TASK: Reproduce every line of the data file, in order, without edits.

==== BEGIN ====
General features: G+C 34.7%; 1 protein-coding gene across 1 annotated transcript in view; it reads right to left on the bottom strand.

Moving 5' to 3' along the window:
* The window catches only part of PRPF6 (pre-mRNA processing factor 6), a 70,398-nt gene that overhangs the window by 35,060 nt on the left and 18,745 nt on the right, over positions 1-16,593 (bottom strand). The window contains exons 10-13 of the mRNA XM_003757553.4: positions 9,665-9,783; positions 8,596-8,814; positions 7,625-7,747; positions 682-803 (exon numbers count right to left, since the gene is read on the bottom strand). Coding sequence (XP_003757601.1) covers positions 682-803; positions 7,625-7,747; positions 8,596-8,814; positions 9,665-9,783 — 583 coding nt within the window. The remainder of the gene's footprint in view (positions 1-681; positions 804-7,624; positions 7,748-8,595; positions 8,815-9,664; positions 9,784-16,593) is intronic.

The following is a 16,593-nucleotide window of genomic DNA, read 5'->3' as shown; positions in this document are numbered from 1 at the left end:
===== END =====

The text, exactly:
General features: G+C 34.7%; 1 protein-coding gene across 1 annotated transcript in view; it reads right to left on the bottom strand.

Moving 5' to 3' along the window:
* The window catches only part of PRPF6 (pre-mRNA processing factor 6), a 70,398-nt gene that overhangs the window by 35,060 nt on the left and 18,745 nt on the right, over positions 1-16,593 (bottom strand). The window contains exons 10-13 of the mRNA XM_003757553.4: positions 9,665-9,783; positions 8,596-8,814; positions 7,625-7,747; positions 682-803 (exon numbers count right to left, since the gene is read on the bottom strand). Coding sequence (XP_003757601.1) covers positions 682-803; positions 7,625-7,747; positions 8,596-8,814; positions 9,665-9,783 — 583 coding nt within the window. The remainder of the gene's footprint in view (positions 1-681; positions 804-7,624; positions 7,748-8,595; positions 8,815-9,664; positions 9,784-16,593) is intronic.

The following is a 16,593-nucleotide window of genomic DNA, read 5'->3' as shown; positions in this document are numbered from 1 at the left end: